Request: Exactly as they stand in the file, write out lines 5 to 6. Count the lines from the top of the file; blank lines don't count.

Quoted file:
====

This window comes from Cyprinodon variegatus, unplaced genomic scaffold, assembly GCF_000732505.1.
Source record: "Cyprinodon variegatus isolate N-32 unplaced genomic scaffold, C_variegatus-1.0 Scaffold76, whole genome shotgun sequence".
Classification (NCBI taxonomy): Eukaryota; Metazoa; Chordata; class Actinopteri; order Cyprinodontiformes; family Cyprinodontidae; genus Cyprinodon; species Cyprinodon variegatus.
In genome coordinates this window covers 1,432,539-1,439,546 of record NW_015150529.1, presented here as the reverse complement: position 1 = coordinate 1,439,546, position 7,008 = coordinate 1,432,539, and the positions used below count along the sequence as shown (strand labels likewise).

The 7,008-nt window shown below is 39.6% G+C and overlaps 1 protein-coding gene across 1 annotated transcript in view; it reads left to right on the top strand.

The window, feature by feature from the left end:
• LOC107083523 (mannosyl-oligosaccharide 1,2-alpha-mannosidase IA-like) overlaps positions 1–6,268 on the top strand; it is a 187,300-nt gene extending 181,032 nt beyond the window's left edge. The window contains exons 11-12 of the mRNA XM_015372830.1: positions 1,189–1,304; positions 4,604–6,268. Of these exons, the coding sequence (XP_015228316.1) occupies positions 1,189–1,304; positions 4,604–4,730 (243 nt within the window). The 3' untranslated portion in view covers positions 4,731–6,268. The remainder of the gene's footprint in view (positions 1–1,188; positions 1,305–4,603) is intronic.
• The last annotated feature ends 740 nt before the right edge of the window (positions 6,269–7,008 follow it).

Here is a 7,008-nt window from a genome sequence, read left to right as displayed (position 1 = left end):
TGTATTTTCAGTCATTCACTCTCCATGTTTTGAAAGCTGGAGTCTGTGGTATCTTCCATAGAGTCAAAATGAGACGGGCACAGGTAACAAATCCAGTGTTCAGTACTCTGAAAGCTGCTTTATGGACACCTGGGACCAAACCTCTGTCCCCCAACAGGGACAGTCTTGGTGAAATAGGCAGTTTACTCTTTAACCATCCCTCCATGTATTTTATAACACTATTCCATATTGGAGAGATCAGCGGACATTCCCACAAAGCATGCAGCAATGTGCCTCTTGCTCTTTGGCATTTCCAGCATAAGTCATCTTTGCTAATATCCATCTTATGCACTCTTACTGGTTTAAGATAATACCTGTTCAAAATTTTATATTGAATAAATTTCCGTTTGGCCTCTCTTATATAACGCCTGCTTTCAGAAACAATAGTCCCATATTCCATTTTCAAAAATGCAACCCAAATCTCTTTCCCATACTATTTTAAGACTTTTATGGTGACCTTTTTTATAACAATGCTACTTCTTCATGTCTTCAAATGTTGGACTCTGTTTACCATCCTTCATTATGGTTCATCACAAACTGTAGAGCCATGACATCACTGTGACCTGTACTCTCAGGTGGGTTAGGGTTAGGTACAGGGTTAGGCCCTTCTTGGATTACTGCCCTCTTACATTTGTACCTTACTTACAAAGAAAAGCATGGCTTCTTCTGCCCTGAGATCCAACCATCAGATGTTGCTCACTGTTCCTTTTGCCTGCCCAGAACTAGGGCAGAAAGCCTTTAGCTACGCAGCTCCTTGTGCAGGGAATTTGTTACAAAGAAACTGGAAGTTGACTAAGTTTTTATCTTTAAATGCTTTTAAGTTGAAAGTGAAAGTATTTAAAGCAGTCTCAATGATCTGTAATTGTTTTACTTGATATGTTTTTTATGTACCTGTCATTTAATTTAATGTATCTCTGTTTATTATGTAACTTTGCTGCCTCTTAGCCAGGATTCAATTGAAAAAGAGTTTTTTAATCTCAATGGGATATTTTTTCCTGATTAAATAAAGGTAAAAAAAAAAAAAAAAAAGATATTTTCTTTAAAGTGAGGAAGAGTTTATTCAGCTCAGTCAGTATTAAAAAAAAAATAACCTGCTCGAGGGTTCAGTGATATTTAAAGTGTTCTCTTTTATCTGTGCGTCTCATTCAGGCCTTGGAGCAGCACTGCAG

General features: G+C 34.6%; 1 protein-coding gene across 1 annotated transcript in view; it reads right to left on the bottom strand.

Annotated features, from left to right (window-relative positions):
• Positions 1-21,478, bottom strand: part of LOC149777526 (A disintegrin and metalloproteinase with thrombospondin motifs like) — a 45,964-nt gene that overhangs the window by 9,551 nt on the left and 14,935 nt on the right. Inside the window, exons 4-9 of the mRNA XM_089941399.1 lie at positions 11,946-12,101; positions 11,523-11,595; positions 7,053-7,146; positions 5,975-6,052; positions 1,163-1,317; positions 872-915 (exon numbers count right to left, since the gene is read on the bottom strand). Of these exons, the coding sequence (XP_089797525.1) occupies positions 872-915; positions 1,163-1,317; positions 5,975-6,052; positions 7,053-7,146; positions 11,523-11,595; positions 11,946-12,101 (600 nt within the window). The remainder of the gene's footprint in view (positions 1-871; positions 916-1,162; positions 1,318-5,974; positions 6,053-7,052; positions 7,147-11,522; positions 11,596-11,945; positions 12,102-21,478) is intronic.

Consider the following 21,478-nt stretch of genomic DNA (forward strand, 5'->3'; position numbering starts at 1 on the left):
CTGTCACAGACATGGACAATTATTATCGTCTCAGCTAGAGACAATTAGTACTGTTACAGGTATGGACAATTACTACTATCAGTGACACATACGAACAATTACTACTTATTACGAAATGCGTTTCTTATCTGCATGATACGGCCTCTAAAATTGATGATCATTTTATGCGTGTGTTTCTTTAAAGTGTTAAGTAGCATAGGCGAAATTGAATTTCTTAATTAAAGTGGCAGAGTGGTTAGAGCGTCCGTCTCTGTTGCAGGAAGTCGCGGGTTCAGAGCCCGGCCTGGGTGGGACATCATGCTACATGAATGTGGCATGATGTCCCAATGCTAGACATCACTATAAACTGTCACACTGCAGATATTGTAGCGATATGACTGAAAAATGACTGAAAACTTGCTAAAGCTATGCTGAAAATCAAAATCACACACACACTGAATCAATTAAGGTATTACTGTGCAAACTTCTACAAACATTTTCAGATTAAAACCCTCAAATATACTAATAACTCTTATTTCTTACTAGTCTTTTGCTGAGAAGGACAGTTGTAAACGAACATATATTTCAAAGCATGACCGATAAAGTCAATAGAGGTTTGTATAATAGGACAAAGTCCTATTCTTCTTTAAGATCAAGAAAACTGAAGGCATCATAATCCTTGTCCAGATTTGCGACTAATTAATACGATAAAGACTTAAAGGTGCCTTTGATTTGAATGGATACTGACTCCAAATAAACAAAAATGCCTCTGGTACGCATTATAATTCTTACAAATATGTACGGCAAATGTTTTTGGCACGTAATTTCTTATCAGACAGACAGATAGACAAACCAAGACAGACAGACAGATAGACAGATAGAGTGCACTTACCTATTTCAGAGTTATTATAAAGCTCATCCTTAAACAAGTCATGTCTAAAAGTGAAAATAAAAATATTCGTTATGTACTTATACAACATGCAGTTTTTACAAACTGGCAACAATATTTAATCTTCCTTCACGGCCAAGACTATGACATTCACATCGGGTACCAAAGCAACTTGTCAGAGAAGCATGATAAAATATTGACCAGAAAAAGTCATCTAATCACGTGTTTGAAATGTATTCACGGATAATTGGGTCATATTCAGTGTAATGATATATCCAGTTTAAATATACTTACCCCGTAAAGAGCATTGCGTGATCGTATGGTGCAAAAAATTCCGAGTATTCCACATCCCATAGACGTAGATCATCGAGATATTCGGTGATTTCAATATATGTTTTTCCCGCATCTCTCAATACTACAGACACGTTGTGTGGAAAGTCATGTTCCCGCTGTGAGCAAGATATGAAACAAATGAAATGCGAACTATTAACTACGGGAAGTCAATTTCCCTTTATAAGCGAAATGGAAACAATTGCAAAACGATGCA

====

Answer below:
The 7,008-nt window shown below is 39.6% G+C and overlaps 1 protein-coding gene across 1 annotated transcript in view; it reads left to right on the top strand.

The window, feature by feature from the left end: